One of the most recognisable archaeological finds in Danish history has become a little more intact over the past week.
The famous ‘Tollund Man’ bog cadaver will be getting his toe back over 50 years after it disappeared following its sensational discovery among the belongings of the late conservator Brorson Christensen.
“Here at Museum Silkeborg we are elated that the missing toe has turned up, and it will soon be back where it belongs at the museum,” the museum wrote.
Missing a digit
The story of the Tollund Man began 66 years ago when police in Silkeborg were informed about a body found two days earlier in a bog by two brothers digging for peat.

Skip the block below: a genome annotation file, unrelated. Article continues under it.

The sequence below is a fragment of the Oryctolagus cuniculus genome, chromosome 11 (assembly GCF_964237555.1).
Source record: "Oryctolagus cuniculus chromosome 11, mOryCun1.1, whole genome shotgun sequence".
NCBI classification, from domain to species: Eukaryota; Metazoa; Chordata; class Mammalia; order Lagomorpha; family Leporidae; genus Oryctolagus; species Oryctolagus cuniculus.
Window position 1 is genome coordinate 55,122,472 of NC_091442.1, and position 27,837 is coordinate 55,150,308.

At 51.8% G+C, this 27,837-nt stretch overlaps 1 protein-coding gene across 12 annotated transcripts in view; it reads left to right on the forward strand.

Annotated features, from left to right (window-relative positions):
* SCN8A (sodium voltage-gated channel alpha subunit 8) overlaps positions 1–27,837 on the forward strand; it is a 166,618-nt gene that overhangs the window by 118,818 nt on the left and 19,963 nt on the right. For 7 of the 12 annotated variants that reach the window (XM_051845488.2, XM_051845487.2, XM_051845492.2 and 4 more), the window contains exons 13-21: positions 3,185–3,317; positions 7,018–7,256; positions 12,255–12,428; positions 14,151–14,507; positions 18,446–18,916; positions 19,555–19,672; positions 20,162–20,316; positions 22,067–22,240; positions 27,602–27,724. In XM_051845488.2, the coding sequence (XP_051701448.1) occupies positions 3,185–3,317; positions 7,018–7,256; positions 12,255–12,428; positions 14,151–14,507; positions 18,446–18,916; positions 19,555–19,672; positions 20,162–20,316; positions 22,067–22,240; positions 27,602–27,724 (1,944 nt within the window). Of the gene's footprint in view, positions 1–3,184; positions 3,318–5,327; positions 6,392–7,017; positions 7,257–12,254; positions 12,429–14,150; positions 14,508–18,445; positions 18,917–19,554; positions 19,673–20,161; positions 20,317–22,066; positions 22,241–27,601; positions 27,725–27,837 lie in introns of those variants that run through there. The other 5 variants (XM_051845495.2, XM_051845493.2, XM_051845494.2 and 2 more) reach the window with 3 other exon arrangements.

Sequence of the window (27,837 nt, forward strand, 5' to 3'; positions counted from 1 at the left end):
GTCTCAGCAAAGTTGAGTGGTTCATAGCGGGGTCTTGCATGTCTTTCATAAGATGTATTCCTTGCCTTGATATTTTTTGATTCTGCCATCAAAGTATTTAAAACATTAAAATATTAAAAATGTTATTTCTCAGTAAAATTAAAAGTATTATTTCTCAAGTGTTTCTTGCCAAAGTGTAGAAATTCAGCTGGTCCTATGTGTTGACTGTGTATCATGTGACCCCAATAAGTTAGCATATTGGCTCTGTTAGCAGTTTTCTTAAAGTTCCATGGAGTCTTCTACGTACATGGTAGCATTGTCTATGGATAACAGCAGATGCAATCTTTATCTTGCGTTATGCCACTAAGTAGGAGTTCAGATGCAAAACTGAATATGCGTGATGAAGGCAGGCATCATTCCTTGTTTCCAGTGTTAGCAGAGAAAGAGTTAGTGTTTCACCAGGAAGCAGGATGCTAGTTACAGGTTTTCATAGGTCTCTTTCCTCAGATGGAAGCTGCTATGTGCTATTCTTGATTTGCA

The ‘murder victim’ turned out to be over 2,000 years old, dating back to the Iron Age, and today he rests at Museum Silkeborg.
According to Christensen’s daughter, the conservator, who helped conserve the iconic head of Tollund Man, cut off the toe as part of some experiments in conservation methods.
For many years up until 1952, it was actually just the Tollund Man’s head that was exhibited. But in the late 1980s the museum curator at the time began searching for the remaining parts of the bog man.
Most were found at the National Museum of Denmark and the Anatomical Institute, but one foot was missing a toe, which was never found … until last week.